How to Beat the Heat + Symptoms of Heat-Related Illnesses

Summer is the perfect season for adventure and relaxation. However, it’s also the time of year when you need to stay alert and aware of the heat’s potentially harmful effects. Everyone including teens, older adults, and children can benefit from learning how to stay safe in the summer heat and how to prevent, recognize, and treat heat-related illnesses. Here are a few tips on how to beat the heat this Summer.

Extreme Heat & How It Affects Us

Normal summer temperatures can be bad enough, but extreme heat is truly unbearable. Extreme heat is defined as summertime temperatures that are far hotter and/or more humid than average for that particular location. An extreme heat event, or heatwave, is an extended period of time — typically three days or more — with unusually hot weather conditions that can be harmful to humans.

Most Common Heat-Related Illness Symptoms

If you or someone you know experiences any of the following heat-related illness symptoms, always have the person move into a cool area, drink water, and loosen any tight-fitting clothes. Then seek medical attention, or if it’s an emergency, call 911.

Heat Rash:

Also known as “prickly heat,” heat rash is a bumpy, itchy pink rash that covers the body in large patches, usually on skin that is concealed under clothes. It happens in hot, humid conditions when sweat ducts are blocked and then swell, leading to itching and sensitivity. The rash usually calms down once the skin cools off and dries, and can be treated with ice packs and Lanolin cream.

Heat Cramps:

Characterized by intermittent, seizing muscle cramps throughout the body in active people during hot weather, heat cramps can be painful and debilitating. They’re often caused by dehydration and loss of salt. Heat cramps usually subside after moving into a cool environment, resting for several hours, drinking lots of water, and doing some light stretching.

Sun Poisoning:

Although sun poisoning doesn’t mean you’ve actually been poisoned by the sun, it does mean you have a severe sunburn that should be evaluated by a medical professional. It includes symptoms that go beyond a “normal” sunburn, like:

  • Blisters that cover a large area and are extremely painful
  • Fever and chills
  • Facial swelling
  • Vomiting
  • Dizziness, confusion, or terrible headache
  • Dehydration

Heat Exhaustion:

Heat exhaustion can be viewed as the “precursor” to heat stroke. If it’s treated in this stage, it usually won’t advance to heat stroke or become life-threatening. Look for signs such as:

  • Muscle cramps or body aches
  • Cool, clammy skin and heavy sweating
  • Dizziness, fainting, or fatigue
  • Nausea, vomiting, or diarrhea
  • Weak, fast heartbeat
  • Dehydration
  • Headache

Heat Stroke:

The most serious of all heat-related illnesses, heatstroke can be deadly — if left untreated, it could shut down vital organ operations and brain function. Heat stroke requires urgent medical attention at the first sign of symptoms. Here are some common heat stroke symptoms to watch for:

  • Fever of 104 degrees Fahrenheit or higher (this is usually the most common sign)
  • Confusion, irritability, or short-term memory loss
  • Trouble walking, standing, or sitting upright
  • Either an absence of sweating or profuse sweating
  • Rapid breathing or feeling of constriction in the throat
  • Racing heartbeat
  • Intense dehydration (dark-colored urine)
  • Pounding headache
  • Nausea and vomiting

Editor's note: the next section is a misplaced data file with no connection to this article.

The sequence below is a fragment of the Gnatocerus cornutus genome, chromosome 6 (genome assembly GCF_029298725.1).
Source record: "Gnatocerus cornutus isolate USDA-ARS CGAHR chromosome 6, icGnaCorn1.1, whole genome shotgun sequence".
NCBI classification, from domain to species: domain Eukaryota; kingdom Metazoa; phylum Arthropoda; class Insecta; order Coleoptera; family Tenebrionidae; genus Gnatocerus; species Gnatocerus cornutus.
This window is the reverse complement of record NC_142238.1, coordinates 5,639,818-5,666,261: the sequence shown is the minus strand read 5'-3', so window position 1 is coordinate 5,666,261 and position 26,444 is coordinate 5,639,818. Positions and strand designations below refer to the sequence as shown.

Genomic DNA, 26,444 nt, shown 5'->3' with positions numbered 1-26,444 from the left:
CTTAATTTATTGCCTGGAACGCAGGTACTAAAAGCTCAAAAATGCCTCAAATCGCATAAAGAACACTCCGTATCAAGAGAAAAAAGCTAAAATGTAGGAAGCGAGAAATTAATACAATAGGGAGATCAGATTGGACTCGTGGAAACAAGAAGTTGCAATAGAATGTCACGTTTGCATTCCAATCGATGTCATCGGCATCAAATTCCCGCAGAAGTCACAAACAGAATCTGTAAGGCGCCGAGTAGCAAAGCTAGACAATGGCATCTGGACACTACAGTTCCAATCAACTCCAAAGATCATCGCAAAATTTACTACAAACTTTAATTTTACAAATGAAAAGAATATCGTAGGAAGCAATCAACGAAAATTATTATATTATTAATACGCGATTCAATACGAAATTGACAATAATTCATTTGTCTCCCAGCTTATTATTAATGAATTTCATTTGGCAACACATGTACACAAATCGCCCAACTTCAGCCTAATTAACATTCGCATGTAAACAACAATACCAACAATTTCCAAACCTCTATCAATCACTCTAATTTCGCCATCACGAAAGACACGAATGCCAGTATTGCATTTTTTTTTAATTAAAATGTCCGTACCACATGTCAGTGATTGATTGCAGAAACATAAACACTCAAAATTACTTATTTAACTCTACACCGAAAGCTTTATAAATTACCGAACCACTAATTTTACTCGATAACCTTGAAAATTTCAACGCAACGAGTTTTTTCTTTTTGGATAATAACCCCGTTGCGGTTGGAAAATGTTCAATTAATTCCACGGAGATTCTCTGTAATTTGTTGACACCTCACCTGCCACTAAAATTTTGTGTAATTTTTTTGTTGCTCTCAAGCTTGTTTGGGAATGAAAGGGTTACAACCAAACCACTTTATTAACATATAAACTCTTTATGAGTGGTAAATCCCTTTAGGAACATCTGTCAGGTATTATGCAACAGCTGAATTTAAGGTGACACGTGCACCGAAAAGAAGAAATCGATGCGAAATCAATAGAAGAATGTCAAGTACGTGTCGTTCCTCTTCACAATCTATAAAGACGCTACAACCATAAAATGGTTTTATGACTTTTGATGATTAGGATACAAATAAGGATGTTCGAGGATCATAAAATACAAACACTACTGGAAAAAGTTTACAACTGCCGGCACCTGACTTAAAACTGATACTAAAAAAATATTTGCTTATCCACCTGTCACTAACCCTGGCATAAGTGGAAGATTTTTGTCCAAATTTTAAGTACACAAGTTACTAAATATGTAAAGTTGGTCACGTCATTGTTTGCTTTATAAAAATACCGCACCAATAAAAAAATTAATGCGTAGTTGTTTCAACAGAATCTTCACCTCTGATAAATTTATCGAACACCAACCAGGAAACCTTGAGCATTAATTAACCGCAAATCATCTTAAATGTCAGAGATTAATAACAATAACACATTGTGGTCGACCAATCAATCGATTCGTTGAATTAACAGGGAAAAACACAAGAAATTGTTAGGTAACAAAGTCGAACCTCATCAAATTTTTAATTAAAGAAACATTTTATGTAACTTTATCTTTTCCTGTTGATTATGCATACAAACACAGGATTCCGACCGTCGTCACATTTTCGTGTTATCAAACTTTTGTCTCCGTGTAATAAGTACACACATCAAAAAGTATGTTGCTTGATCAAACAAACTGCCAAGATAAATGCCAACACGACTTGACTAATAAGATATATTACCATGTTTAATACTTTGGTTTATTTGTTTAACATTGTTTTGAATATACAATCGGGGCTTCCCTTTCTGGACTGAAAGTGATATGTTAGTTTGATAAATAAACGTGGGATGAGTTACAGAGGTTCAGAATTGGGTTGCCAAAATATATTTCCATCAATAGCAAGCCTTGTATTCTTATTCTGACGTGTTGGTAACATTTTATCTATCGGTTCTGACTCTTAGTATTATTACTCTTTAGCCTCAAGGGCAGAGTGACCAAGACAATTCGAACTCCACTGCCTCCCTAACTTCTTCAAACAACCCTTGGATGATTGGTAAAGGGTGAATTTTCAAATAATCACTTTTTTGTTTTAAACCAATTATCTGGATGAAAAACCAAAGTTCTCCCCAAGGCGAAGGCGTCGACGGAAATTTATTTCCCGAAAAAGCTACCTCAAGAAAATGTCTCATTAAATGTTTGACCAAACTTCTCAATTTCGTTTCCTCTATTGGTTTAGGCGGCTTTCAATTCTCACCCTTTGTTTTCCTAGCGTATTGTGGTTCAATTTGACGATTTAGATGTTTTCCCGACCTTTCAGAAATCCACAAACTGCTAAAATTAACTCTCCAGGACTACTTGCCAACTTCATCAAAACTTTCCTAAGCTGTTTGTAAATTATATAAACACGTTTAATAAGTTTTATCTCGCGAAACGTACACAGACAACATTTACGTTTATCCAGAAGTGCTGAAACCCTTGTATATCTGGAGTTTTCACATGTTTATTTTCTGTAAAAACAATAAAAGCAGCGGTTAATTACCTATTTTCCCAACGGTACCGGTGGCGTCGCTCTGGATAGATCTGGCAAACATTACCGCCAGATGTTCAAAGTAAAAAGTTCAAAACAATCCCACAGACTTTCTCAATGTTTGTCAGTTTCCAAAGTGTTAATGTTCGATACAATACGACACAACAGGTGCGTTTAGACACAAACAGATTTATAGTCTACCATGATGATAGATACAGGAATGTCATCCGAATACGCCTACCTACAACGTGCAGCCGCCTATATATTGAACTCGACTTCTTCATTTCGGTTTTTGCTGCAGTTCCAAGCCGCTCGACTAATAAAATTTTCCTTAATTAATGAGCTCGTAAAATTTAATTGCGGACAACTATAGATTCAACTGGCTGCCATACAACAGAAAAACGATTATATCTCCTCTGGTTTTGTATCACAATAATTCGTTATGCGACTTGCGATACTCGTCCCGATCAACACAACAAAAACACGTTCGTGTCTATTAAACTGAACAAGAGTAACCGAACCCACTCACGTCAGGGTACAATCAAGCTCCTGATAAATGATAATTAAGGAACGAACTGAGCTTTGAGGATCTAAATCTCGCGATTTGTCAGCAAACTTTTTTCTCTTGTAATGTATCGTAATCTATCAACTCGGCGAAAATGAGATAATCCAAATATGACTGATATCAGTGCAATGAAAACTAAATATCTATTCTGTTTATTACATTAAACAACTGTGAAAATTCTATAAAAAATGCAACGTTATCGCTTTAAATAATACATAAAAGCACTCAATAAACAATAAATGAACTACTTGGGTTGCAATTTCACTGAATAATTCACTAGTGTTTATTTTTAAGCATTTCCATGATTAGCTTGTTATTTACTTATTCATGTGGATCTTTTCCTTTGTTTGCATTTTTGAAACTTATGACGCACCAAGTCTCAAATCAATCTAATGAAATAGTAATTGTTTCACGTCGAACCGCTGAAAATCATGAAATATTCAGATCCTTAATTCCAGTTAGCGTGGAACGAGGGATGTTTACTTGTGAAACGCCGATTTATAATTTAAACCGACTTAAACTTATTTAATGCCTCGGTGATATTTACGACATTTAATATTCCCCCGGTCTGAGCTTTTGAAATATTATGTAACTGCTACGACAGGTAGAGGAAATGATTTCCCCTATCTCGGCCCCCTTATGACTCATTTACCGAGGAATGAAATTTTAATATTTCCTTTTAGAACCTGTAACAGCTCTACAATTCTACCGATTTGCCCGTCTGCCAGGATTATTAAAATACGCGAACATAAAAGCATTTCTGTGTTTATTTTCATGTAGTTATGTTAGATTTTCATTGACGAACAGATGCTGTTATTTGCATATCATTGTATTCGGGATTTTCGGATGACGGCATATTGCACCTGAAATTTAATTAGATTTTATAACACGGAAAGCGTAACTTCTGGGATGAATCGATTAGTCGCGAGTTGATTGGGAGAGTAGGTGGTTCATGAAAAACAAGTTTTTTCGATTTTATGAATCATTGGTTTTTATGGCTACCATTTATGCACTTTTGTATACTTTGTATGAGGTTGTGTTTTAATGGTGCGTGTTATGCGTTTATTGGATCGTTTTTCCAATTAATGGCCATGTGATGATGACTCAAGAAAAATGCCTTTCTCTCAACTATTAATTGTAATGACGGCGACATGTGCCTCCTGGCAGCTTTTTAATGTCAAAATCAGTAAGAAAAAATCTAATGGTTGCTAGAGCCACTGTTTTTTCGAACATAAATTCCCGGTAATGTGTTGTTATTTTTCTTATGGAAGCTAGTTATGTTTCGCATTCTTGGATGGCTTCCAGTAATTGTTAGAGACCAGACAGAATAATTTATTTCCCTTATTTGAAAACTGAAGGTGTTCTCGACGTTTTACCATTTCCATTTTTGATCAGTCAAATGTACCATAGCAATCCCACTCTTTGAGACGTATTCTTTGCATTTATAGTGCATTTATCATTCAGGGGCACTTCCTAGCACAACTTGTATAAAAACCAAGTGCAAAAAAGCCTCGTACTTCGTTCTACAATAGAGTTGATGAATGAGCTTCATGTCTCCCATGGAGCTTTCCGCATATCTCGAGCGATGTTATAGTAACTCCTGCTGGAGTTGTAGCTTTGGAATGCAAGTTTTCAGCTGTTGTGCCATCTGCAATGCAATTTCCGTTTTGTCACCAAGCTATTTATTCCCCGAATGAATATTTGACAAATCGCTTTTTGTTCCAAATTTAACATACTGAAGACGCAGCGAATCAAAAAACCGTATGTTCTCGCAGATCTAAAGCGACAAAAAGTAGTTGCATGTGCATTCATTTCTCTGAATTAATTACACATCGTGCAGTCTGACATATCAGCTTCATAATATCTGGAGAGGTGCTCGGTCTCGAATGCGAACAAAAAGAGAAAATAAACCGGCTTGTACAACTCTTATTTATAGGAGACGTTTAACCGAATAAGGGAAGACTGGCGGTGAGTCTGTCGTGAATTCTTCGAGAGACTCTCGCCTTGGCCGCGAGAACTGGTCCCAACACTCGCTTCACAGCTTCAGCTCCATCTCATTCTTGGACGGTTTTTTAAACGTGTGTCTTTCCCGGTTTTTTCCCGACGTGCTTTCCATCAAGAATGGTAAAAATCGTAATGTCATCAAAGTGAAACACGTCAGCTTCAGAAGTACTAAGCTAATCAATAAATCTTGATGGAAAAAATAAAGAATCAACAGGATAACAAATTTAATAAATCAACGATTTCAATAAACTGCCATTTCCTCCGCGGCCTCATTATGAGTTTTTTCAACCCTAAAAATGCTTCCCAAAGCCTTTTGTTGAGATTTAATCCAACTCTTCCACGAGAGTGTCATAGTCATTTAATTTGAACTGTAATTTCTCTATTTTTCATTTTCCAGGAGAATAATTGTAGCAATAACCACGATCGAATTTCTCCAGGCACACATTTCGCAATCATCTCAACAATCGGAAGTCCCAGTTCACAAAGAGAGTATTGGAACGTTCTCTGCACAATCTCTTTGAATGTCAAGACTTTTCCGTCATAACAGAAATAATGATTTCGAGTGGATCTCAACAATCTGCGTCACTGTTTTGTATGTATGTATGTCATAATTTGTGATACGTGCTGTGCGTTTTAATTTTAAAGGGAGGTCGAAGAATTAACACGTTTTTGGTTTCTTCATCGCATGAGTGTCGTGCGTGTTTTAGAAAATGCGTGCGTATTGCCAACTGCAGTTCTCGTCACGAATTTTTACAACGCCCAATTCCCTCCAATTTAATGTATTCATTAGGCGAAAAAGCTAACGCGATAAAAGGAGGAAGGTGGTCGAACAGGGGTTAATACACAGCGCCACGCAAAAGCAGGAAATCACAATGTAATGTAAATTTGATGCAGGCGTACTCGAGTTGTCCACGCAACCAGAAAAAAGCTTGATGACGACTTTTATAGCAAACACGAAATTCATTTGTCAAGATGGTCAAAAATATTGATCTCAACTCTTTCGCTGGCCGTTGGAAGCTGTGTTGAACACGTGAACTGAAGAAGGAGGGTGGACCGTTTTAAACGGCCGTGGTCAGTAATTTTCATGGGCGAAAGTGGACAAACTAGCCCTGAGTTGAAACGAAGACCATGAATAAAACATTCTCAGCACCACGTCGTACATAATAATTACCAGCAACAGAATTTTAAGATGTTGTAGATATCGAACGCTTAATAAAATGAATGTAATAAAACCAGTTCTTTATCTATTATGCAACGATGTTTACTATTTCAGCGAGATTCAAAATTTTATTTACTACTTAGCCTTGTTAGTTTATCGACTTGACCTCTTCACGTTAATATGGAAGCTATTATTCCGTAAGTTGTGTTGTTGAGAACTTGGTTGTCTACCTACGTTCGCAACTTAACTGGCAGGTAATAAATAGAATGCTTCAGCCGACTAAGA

Ways To Beat The Heat

On a hot day, not everyone has access to sit at home in the air conditioning or jump in a swimming pool. Here are a few effective and affordable ways for heat related illness prevention:

1. Heat-Related Illnesses: Prevention is always the best defense

When you’re outside, stay in the shade whenever possible, and always wear sunscreen of at least SPF 30. Take extra care with vulnerable people like small children and the elderly. Never leave anyone alone — including your pets — in a car or other hot, confined spaces, even if it’s only for a few minutes.

2. Check the air quality where you live

Before going outside for the day, check the air quality. The Air Quality Index (AQI), which runs from 0 to 500, lets you know how clean or polluted the air is in your current location. The higher the AQI value, the less optimal the air quality. You can use this handy information to plan your day, including how much time you’ll want to spend outside.

3. Limit your outdoor activity to early morning and late evening

If you want or need to be active outside during the summer, do so before 10:00 am and after 6:00 pm. On days of extreme heat, consider foregoing your outdoor activities altogether, or do them as close to sunrise or sunset as possible.

4. Wear lightweight, light-colored, loose-fitting, and sun protecting clothing. 

Clothes made from 100% cotton fabric are the best bet, as they are highly breathable. Also, consider wearing a wide-brimmed hat or use an umbrella (they’re not just for rainy days!).

5. Drink water constantly

Dehydration and lack of salt contribute to heat-related illnesses. Drink water or an electrolyte-replenishing fluid every 15 to 20 minutes, even if you don’t feel thirsty. Avoid caffeine and alcohol, as they will only dehydrate you further.

9. Don’t forget your pets

Be sure all animals have plenty of fresh water and are indoors (or if they must be outside, make sure they’re able to move out of direct sunlight).

Remember that heat-related illnesses are largely preventable. Getting in the habit now of drinking lots of water, staying cool, and taking breaks from outdoor activities will make it much easier to cope and feel your best when the next heatwave hits.

For more essential tips on how you and your family can stay safe and healthy this summer, check out all of Scripps Affiliated Medical Groups’ helpful articles.

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